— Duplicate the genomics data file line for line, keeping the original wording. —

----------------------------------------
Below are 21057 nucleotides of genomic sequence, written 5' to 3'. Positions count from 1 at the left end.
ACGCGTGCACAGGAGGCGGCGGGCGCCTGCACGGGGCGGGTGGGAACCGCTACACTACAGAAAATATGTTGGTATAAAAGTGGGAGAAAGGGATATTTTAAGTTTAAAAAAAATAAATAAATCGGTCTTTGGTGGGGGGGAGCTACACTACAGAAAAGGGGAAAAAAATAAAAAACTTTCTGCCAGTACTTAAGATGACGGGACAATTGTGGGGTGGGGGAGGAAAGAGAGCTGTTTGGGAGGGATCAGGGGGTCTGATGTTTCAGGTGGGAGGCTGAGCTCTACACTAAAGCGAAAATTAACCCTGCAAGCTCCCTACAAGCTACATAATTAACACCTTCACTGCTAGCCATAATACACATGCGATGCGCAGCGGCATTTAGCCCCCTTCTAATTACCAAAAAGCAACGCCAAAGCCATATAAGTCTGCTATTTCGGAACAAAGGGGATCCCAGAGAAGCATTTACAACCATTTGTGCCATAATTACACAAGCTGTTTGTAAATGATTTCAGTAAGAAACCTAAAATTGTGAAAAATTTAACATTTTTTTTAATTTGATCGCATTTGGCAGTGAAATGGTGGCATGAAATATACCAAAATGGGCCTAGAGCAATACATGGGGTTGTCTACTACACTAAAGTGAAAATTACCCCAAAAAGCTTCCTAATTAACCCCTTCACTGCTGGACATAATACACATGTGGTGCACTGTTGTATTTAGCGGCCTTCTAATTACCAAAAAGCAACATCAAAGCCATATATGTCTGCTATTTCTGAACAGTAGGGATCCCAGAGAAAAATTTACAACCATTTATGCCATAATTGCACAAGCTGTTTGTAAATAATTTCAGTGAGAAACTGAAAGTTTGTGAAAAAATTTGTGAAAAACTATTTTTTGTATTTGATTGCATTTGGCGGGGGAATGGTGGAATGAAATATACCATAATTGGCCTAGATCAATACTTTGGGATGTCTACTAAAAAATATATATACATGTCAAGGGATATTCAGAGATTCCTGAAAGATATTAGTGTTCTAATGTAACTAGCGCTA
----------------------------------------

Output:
Below are 21057 nucleotides of genomic sequence, written 5' to 3'. Positions count from 1 at the left end.
ACGCGTGCACAGGAGGCGGCGGGCGCCTGCACGGGGCGGGTGGGAACCGCTACACTACAGAAAATATGTTGGTATAAAAGTGGGAGAAAGGGATATTTTAAGTTTAAAAAAAATAAATAAATCGGTCTTTGGTGGGGGGGAGCTACACTACAGAAAAGGGGAAAAAAATAAAAAACTTTCTGCCAGTACTTAAGATGACGGGACAATTGTGGGGTGGGGGAGGAAAGAGAGCTGTTTGGGAGGGATCAGGGGGTCTGATGTTTCAGGTGGGAGGCTGAGCTCTACACTAAAGCGAAAATTAACCCTGCAAGCTCCCTACAAGCTACATAATTAACACCTTCACTGCTAGCCATAATACACATGCGATGCGCAGCGGCATTTAGCCCCCTTCTAATTACCAAAAAGCAACGCCAAAGCCATATAAGTCTGCTATTTCGGAACAAAGGGGATCCCAGAGAAGCATTTACAACCATTTGTGCCATAATTACACAAGCTGTTTGTAAATGATTTCAGTAAGAAACCTAAAATTGTGAAAAATTTAACATTTTTTTTAATTTGATCGCATTTGGCAGTGAAATGGTGGCATGAAATATACCAAAATGGGCCTAGAGCAATACATGGGGTTGTCTACTACACTAAAGTGAAAATTACCCCAAAAAGCTTCCTAATTAACCCCTTCACTGCTGGACATAATACACATGTGGTGCACTGTTGTATTTAGCGGCCTTCTAATTACCAAAAAGCAACATCAAAGCCATATATGTCTGCTATTTCTGAACAGTAGGGATCCCAGAGAAAAATTTACAACCATTTATGCCATAATTGCACAAGCTGTTTGTAAATAATTTCAGTGAGAAACTGAAAGTTTGTGAAAAAATTTGTGAAAAACTATTTTTTGTATTTGATTGCATTTGGCGGGGGAATGGTGGAATGAAATATACCATAATTGGCCTAGATCAATACTTTGGGATGTCTACTAAAAAATATATATACATGTCAAGGGATATTCAGAGATTCCTGAAAGATATTAGTGTTCTAATGTAACTAGCGCTA